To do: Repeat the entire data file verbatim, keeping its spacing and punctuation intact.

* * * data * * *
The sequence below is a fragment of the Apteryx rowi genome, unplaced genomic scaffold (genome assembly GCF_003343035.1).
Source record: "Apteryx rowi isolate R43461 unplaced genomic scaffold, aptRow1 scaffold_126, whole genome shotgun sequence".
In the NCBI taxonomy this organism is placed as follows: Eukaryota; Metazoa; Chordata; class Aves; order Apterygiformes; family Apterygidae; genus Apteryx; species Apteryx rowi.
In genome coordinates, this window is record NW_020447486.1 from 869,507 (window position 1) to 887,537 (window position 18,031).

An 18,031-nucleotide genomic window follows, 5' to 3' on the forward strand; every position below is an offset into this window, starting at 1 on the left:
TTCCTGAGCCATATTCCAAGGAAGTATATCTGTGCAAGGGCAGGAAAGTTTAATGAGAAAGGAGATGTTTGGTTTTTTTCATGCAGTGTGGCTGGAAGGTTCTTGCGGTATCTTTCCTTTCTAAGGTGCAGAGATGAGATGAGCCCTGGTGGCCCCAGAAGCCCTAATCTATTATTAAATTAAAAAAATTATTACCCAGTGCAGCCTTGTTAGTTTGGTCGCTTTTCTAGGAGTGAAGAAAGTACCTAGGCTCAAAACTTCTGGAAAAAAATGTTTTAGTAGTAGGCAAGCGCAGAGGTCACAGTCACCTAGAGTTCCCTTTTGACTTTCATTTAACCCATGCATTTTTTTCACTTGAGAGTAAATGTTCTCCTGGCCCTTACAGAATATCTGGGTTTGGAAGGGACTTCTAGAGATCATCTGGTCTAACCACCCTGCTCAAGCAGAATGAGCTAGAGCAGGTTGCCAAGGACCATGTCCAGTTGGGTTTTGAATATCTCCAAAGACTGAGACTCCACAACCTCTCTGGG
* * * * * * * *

The sequence below is a fragment of the Apteryx rowi genome, unplaced genomic scaffold (genome assembly GCF_003343035.1).
Source record: "Apteryx rowi isolate R43461 unplaced genomic scaffold, aptRow1 scaffold_126, whole genome shotgun sequence".
In the NCBI taxonomy this organism is placed as follows: Eukaryota; Metazoa; Chordata; class Aves; order Apterygiformes; family Apterygidae; genus Apteryx; species Apteryx rowi.
In genome coordinates, this window is record NW_020447486.1 from 869,507 (window position 1) to 887,537 (window position 18,031).

An 18,031-nucleotide genomic window follows, 5' to 3' on the forward strand; every position below is an offset into this window, starting at 1 on the left:
TTCCTGAGCCATATTCCAAGGAAGTATATCTGTGCAAGGGCAGGAAAGTTTAATGAGAAAGGAGATGTTTGGTTTTTTTCATGCAGTGTGGCTGGAAGGTTCTTGCGGTATCTTTCCTTTCTAAGGTGCAGAGATGAGATGAGCCCTGGTGGCCCCAGAAGCCCTAATCTATTATTAAATTAAAAAAATTATTACCCAGTGCAGCCTTGTTAGTTTGGTCGCTTTTCTAGGAGTGAAGAAAGTACCTAGGCTCAAAACTTCTGGAAAAAAATGTTTTAGTAGTAGGCAAGCGCAGAGGTCACAGTCACCTAGAGTTCCCTTTTGACTTTCATTTAACCCATGCATTTTTTTCACTTGAGAGTAAATGTTCTCCTGGCCCTTACAGAATATCTGGGTTTGGAAGGGACTTCTAGAGATCATCTGGTCTAACCACCCTGCTCAAGCAGAATGAGCTAGAGCAGGTTGCCAAGGACCATGTCCAGTTGGGTTTTGAATATCTCCAAAGACTGAGACTCCACAACCTCTCTGGG